Calls to reduce the powers of the Dutch Senate are not based on arguments relating to constitutional law but are politically motivated and reflect the tactical problems facing the current minority government. ‘A constitutional debate about the Senate is certainly possible, but it should not reflect the political difficulties facing this current cabinet,’ argues Douwe Jan Elzinga, Professor of Constitutional Law at the University of Groningen. He has identified two specific areas that could be used to re-examine the role of the Senate.
The Dutch system of constitutional law gives both the Senate and the House of Representatives the authority to approve or block government proposals. ‘The only thing that distinguishes the Senate from the House of Representatives is the fact that the Senate does not have the right of amendment and thus cannot amend plans itself.’ This means that members of the Senate have the right to say ‘no’ to any bill, regardless of the circumstances. Elzinga: ‘The PvdA and VVD cabinet has gravely underestimated this situation. The budget agreement recently reached with other parties is purely about the budget. The problem of their minority position in the Senate will certainly arise again in other issues.’
Elzinga: ‘It is up to the members of the Senate themselves to decide whether they really want to show their teeth. We should not be surprised if they take a strong stance every now and then. The Senate has actively opposed several bills in the past: from the elected mayor proposed by then-D66 minister Thom de Graaf in 2005, to the referendum crisis in the second term of the Kok cabinet in 1999. This is entirely in keeping with the remit of the Senate. The current criticism of the Senate’s right to block bills has undertones of players protesting about the rules when they find themselves on the losing side. It may be unfortunate that the rules exist, but it is the stark reality of constitutional law.’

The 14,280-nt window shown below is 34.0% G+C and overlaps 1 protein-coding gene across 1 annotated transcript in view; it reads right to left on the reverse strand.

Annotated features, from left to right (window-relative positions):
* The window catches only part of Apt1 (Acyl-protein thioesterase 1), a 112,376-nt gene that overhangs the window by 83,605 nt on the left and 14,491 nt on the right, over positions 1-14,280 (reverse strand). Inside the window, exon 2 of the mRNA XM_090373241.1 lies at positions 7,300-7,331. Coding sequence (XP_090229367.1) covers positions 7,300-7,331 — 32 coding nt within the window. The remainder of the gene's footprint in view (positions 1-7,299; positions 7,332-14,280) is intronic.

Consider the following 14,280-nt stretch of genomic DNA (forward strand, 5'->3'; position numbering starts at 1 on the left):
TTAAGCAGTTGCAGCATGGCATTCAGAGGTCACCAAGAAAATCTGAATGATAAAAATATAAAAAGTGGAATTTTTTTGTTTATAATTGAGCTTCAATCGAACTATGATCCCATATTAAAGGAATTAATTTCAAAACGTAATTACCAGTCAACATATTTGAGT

Elzinga has identified two specific areas in which the role of the Senate could be renegotiated in terms of constitutional law. One involves replacing the power to block cabinet plans with the right to have them reviewed: the Senate would have the right to return a bill to the House of Representatives to be improved. Elzinga is against any such change: ‘I would describe this as a poor alternative with the same function. Why not just do away with it altogether?’
The second option is based on a constitutional amendment going back to 1983, which drastically changed the way that members of the Senate are elected. Until then, half of the provinces elected half of the senators every three years. This meant that Senate elections had a different rhythm from parliamentary elections.
Elzinga: ‘In 1983, it was decided that all senators should be elected at the same time
. As a result, the composition of the Senate reflects general opinion in society at the time of the elections. This fuels the expectation that the Senate and the House of Representatives will work together.’ Elzinga thinks that a return to the old system of phased elections would help, as the reform passed in 1983 seems to have done little to reinforce the constitutional capacities of the Senate.
According to Elzinga, the most important constitutional added value of the Senate is the acknowledgement that for political reasons, the House of Representatives may sometimes approve bills to which society has genuine and serious objections. ‘In politics, these objections are no match for the acute political interests that help a cabinet to secure a majority. The Senate provides a valuable second chance for allowing public objections to play a part in decision-making processes.’
The political pressures facing a minority cabinet are even greater. Elzinga: ‘And this is the main reason for the Dutch Senate still being actively involved in politics; not because of our system of constitutional law.’
Prof. Douwe Jan Elzinga is Professor of Constitutional Law at the University of Groningen.
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